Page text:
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Noplaceness explores Atlanta through art criticism

Atlanta Art Now presents an exciting examination of the city through the contemporary art made here

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Last month, the International Association of Art Critics met in Asunción, Paraguay, to discuss art and criticism in times of crisis. Critics from Japan, Switzerland, Cuba, Ivory Coast, and a number of other nations met to participate in roundtables, lecture, and debate. Atlanta-based critic and CL contributor Cinque Hicks was there to give a talk that, among other things, discussed his work on Noplaceness: Art in a Post-Urban Landscape, the inaugural publication of Atlanta Art Now. In his conversations with other international critics, Hicks says, "There was absolutely no preconceived notion [of what's happening in Atlanta] at all. None that I could detect. So any information that I was giving them, frankly, was brand-new information."

This should come as little to surprise to most. Atlanta's not New York or London, the sort of cities typically seen as filters of culture for the rest of the world. Yet, Hicks had good reason to be discussing Atlanta with this international crew of heavy hitters. Noplaceness makes a convincing argument for Atlanta's role in an international conversation about our changing understanding of place and space.

That rather odd portmanteau, noplaceness, stands for a dense concept about the changing nature of cities and global culture. Artscriticatl.com founder Cathy Fox, veteran critic Jerry Cullum, and Hicks "attempt to describe the quality of space rendered abstract by the conditions of postindustrial capitalism and global information flows." Drawing on and deviating from notions about Atlanta posited by architect Rem Koolhaas and cultural critic Pico Iyer, they explore an understanding of Atlanta through the lens of contemporary art being made here. The conversation is underpinned by the question, "Where is our common ground when the space we occupy doesn't add up to a place we can define?"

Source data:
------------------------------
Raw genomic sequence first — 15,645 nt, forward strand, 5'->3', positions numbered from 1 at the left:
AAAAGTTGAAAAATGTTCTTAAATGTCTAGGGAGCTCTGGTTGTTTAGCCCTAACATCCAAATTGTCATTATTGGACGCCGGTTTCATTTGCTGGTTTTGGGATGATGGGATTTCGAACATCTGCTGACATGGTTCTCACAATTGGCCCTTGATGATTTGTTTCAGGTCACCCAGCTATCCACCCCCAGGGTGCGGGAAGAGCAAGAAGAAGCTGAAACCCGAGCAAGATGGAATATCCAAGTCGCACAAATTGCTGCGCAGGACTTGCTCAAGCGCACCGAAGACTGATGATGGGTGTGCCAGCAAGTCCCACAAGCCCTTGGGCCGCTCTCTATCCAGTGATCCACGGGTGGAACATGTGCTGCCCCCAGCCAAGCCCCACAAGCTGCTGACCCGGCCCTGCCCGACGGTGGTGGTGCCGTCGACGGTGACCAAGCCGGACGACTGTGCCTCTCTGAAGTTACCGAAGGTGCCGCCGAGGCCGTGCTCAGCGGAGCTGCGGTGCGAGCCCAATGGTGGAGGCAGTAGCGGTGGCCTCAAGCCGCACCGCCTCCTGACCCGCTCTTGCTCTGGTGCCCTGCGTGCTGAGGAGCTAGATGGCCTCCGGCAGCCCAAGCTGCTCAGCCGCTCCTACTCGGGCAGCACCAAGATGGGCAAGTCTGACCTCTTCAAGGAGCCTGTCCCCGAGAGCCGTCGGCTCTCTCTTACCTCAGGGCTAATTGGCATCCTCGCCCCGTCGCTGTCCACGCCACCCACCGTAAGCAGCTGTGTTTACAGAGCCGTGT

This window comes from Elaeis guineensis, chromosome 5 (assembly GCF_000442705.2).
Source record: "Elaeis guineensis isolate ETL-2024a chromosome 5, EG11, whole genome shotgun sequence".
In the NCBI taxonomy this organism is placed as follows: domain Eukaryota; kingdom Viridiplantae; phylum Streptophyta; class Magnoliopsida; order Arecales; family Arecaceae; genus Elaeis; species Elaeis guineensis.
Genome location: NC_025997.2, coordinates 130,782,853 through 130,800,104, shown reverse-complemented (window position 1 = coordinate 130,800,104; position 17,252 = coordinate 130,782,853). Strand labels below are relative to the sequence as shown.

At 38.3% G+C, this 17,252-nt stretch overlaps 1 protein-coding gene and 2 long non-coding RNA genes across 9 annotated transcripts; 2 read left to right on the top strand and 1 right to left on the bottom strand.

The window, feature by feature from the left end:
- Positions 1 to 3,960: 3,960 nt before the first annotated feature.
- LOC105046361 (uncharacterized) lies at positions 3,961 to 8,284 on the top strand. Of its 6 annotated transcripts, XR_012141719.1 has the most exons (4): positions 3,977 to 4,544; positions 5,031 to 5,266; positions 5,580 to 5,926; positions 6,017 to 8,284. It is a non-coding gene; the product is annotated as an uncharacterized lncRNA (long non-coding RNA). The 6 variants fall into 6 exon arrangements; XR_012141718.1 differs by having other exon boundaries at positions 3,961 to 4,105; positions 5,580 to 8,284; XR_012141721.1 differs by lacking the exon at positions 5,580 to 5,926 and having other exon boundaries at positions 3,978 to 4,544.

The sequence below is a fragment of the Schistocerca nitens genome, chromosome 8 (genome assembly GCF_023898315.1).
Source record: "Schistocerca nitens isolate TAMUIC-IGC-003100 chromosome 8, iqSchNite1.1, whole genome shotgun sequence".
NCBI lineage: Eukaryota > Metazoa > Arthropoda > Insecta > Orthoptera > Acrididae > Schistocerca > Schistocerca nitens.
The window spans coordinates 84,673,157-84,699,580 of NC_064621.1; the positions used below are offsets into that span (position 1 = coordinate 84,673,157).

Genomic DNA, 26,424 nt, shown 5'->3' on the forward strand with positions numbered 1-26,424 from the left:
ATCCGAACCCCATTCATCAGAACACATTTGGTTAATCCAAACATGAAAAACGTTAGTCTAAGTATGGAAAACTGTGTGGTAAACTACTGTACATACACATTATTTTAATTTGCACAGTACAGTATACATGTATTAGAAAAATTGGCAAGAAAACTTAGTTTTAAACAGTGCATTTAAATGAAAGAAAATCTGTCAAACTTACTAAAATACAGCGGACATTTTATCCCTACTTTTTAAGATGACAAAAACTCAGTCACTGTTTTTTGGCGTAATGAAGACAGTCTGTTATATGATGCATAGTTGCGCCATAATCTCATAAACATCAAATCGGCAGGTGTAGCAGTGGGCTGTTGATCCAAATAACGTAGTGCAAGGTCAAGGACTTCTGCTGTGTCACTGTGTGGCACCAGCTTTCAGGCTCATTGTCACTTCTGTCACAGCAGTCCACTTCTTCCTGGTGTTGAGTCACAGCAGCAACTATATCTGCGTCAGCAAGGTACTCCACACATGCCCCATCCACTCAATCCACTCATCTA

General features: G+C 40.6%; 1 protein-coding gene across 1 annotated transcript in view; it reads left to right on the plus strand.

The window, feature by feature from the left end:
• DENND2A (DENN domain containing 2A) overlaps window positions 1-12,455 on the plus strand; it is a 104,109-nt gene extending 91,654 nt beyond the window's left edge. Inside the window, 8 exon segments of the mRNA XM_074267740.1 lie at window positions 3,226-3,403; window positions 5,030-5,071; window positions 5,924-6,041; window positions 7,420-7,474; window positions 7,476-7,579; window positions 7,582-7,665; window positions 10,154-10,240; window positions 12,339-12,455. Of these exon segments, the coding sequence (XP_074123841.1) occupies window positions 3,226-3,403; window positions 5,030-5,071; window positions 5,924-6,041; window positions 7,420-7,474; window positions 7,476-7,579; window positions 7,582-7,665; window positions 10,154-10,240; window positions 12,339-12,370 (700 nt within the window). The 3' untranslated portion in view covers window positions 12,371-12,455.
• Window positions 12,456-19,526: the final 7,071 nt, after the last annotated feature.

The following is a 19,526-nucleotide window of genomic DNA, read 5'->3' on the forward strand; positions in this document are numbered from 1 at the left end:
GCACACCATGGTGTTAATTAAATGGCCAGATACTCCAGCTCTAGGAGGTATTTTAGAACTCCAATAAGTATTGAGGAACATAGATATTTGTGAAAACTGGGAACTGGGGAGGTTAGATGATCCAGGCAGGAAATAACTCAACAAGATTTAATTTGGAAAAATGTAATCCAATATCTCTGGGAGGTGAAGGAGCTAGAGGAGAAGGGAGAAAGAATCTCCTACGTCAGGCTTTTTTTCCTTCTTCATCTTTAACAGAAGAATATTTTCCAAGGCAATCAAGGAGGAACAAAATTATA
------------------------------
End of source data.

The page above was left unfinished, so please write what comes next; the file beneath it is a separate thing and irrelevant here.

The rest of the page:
The book's five main essays explore this question from varying angles. Hicks lingers on issues of space-making properties of the Internet and technology while discussing photographer Beth Lilly, The Dirty Truth Campaign, and K. Tauches' work. Cullum's essay draws on Wallace Stevens' considerations of identity as a way of approaching work by Fahamu Pecou and E.K. Huckaby.

Fox gives careful consideration to a number of engaging public art projects funded by FLUX Projects, a nonprofit founded by Louis Corrigan, the art patron whom she gracefully acknowledges to be the publisher of Atlanta Art Now. It might seem more like a conflict of interest to include if FLUX weren't producing such obviously important and relevant work. Instead, the overlap speaks to the vital force that Corrigan has become in pushing Atlanta's arts communities forward. (Speaking of disclosure, CL's culture editor Debbie Michaud worked as content editor for the book; she had no role in assigning or editing this story.)

Hicks explains: "We're really trying to take ideas seriously with this book. It's about something going on in the world that we're really trying to understand. This idea of place and space and how space is changing."

Hicks says other cities are dealing with this in very pronounced, very acute ways, places like Sao Paulo, Shanghai and Beijing. To that end, the finished book is presented in three languages: English, Portuguese and Chinese

"We knew that there had to be some opportunity to be in dialogue with people in these other communities who are facing literally the same problems that we are," Hicks says. "People who have learned some lessons or who are ahead of Atlanta in terms of the trajectory of these changes, they can read this and weigh in on and have an opinion about and say how Atlanta is or is not like their experience in Sao Paulo or Beijing."

The volume represents the most serious consideration of contemporary art in Atlanta in recent memory. For those who have been witnessing the explosion of work from artists like Shana Robbins, John Q, the Paper Twins, Ann-Marie Manker, Sheila Pree Bright, Gyun Hur, and others in recent years, there is something thrilling about these critics digging deep into the ideas contained in their work.

"We're not only doing the book as a written artifact," Hicks says. By bringing the project into conversations like the conference in Paraguay or in upcoming discussions in China, the project aims to explore ways to make "criticism do more than simply be written words on a page."

In fact, this is not a book solely for those with their finger to the pulse of contemporary art in Atlanta. Throughout the volume, the observations, considerations, and explorations of Atlanta and its environment should be mandatory reading for everyone from transportation and policy wonks to community organizers. It's a book seriously engaged with our city and our time.

Noplaceness: Art in a Post-Urban Landscape by Jerry Cullum, Catherine Fox, and Cinque Hicks. Possible Futures. $39.

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